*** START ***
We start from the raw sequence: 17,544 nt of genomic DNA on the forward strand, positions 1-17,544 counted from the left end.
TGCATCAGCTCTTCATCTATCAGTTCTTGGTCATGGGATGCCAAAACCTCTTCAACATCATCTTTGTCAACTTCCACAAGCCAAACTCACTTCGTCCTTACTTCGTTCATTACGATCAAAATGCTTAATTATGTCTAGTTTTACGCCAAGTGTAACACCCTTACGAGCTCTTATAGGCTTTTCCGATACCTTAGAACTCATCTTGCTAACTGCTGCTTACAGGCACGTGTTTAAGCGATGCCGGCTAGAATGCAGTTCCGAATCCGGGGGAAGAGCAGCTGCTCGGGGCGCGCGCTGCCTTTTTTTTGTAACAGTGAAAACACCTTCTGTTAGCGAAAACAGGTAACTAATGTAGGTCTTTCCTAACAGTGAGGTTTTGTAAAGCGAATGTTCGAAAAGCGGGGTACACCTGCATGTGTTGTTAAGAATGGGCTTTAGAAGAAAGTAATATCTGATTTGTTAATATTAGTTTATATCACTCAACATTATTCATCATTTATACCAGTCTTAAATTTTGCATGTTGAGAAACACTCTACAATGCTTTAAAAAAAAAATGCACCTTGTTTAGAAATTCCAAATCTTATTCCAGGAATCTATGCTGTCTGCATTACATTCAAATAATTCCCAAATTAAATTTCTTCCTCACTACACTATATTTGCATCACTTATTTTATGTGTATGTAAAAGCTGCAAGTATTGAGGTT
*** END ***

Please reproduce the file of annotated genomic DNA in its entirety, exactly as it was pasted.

We start from the raw sequence: 17,544 nt of genomic DNA on the forward strand, positions 1-17,544 counted from the left end.
TGCATCAGCTCTTCATCTATCAGTTCTTGGTCATGGGATGCCAAAACCTCTTCAACATCATCTTTGTCAACTTCCACAAGCCAAACTCACTTCGTCCTTACTTCGTTCATTACGATCAAAATGCTTAATTATGTCTAGTTTTACGCCAAGTGTAACACCCTTACGAGCTCTTATAGGCTTTTCCGATACCTTAGAACTCATCTTGCTAACTGCTGCTTACAGGCACGTGTTTAAGCGATGCCGGCTAGAATGCAGTTCCGAATCCGGGGGAAGAGCAGCTGCTCGGGGCGCGCGCTGCCTTTTTTTTGTAACAGTGAAAACACCTTCTGTTAGCGAAAACAGGTAACTAATGTAGGTCTTTCCTAACAGTGAGGTTTTGTAAAGCGAATGTTCGAAAAGCGGGGTACACCTGCATGTGTTGTTAAGAATGGGCTTTAGAAGAAAGTAATATCTGATTTGTTAATATTAGTTTATATCACTCAACATTATTCATCATTTATACCAGTCTTAAATTTTGCATGTTGAGAAACACTCTACAATGCTTTAAAAAAAAAATGCACCTTGTTTAGAAATTCCAAATCTTATTCCAGGAATCTATGCTGTCTGCATTACATTCAAATAATTCCCAAATTAAATTTCTTCCTCACTACACTATATTTGCATCACTTATTTTATGTGTATGTAAAAGCTGCAAGTATTGAGGTT